I’m not jazzed over losing the MagSafe magnetic charging port, but I do like the versatility of having four Thunderbolt 3 (USB-C) ports that can handle charging, high-speed data transfer at up to 40Gbps and video output.
But why, oh, why did Apple have to remove the SD card slot, the one port that so many photographers and video producers rely on daily?
As digital cameras rose in popularity — and the industry rallied behind the SD card format over Sony’s Memory Stick, xD and CompactFlash — in the mid-2000s, Apple smartly added the SD card slot to its MacBook laptops, starting with the 15-inch MacBook Pro in 2009.
The SD card slot has been a staple for anyone who works with a camera. It’s the only surefire way to efficiently download media directly to your laptop on the go.
Apple didn’t explain why it removed the slot. Phil Schiller, Apple’s senior vice president of worldwide marketing, didn’t even mention its removal during the keynote.
It was probably a smart move to not address it and not try to explain why it was removed given all the backlash Schiller and Apple received over how removing the headphone jack on the iPhone 7 was “courageous.“
But by not explaining why the SD card slot is gone, Apple has left users who rely on the slot wondering why, why why?!?!
Apple’s now left users who rely on the slot in the dark wondering why, why why?!?!
At least with the “courageous” headphone jack removal, Apple laid out its vision (wireless, more battery life, bigger Taptic Engine, waterproofing, etc.) on why the headphone jack was antiquated and needed to go.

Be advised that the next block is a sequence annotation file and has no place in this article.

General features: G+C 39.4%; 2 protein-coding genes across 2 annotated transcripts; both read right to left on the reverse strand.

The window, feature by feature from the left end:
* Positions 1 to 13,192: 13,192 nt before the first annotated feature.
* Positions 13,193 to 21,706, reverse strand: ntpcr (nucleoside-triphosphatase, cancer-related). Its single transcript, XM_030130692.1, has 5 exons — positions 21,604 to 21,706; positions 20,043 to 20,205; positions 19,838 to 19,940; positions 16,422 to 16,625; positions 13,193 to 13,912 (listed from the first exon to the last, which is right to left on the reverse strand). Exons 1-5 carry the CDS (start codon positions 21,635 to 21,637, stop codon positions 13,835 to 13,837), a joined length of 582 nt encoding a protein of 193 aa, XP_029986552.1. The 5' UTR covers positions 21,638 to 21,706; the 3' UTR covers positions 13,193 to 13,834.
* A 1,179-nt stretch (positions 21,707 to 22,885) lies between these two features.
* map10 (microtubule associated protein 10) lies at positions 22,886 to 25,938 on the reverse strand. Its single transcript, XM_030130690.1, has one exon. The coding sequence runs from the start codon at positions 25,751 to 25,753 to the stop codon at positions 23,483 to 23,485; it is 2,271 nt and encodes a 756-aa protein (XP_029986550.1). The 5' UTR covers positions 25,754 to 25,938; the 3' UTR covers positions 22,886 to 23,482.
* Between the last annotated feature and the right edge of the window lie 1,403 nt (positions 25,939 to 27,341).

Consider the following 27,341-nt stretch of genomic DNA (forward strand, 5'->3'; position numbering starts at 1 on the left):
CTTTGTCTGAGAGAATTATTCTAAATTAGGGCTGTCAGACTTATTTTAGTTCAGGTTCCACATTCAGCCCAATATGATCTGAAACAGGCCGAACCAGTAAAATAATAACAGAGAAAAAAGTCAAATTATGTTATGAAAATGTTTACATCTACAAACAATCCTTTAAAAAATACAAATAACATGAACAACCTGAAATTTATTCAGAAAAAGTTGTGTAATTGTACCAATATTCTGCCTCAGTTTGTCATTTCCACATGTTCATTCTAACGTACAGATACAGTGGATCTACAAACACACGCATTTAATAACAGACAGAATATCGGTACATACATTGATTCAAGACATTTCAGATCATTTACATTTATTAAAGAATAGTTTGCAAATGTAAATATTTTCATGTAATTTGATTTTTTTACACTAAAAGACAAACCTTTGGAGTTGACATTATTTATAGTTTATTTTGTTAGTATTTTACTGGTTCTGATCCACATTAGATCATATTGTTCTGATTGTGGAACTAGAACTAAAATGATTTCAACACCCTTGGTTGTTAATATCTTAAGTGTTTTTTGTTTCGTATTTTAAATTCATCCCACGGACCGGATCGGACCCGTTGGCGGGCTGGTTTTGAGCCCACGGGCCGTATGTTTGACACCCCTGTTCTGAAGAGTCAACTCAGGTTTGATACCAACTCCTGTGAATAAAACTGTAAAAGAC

There was no justification for the SD card slot’s death. What’s a better solution for quickly transferring files from an SD card to a laptop? Wireless? Definitely not. Not only is Wi-Fi slower (and impossibly slow for transferring videos), but not every camera has built-in Wi-Fi; some older cameras require a Wi-Fi module (sold separately) or simply can’t support Wi-Fi at all.
And honestly, most of the Wi-Fi transfer interfaces I’ve seen on new cameras still kind of suck. They’re confusing and the opposite of user-friendly.
An SD card slot just works: You take the SD card out of your camera and insert it into your MacBook’s slot, open up Finder and start copying files. No fiddling with Wi-Fi connections or Bluetooth or whatever.
Some possible reasons
Now, I know what Apple’s probably thinking: Just get a memory card reader.
It’s true, I could buy a memory card reader, but it won’t be an elegant solution. The memory card reader will need to be one that has a USB-C plug or I’ll need to buy a dongle converter to make an existing one with a full-sized USB-A port compatible with USB-C.
There are third-party companies like Satchi that sell mini port hubs like this $35 3-in-1 hub that has three full-sized USB ports, an SD card slot and a microSD card slot, but that’s extra you have to spend. Not to mention you don’t want it hanging off your computer whenever it’s in your bag, so you’ll likely remove it, increasing the likelihood of it getting misplaced or lost.
Another possible reason for removing the SD card slot is likely related to ecosystem lock-in. Professionals will end up getting a memory card reader, but most people are probably shooting photos with their iPhones.
With wireless as Apple’s north star, who needs an SD card slot when most people are sharing directly to social networks? If you really need to move photos from your iPhone or iPad to your MacBook, there’s AirDrop.
I get all of this, but it doesn’t make it any easier for people like me who take a lot of photos and videos using our “real” cameras for work and leisure.
As great as my iPhone 7 camera is, I have no plans to give up on my DSLR and mirrorless camera and GoPros and any other devices that use SD cards.
Wireless is the future, but we’re just not there yet. It’s easier to make the case for dropping the SD card if Wi-Fi transfer speeds were insanely fast, but they aren’t (yet) and until they are, nothing beats a good ol’ dedicated SD slot.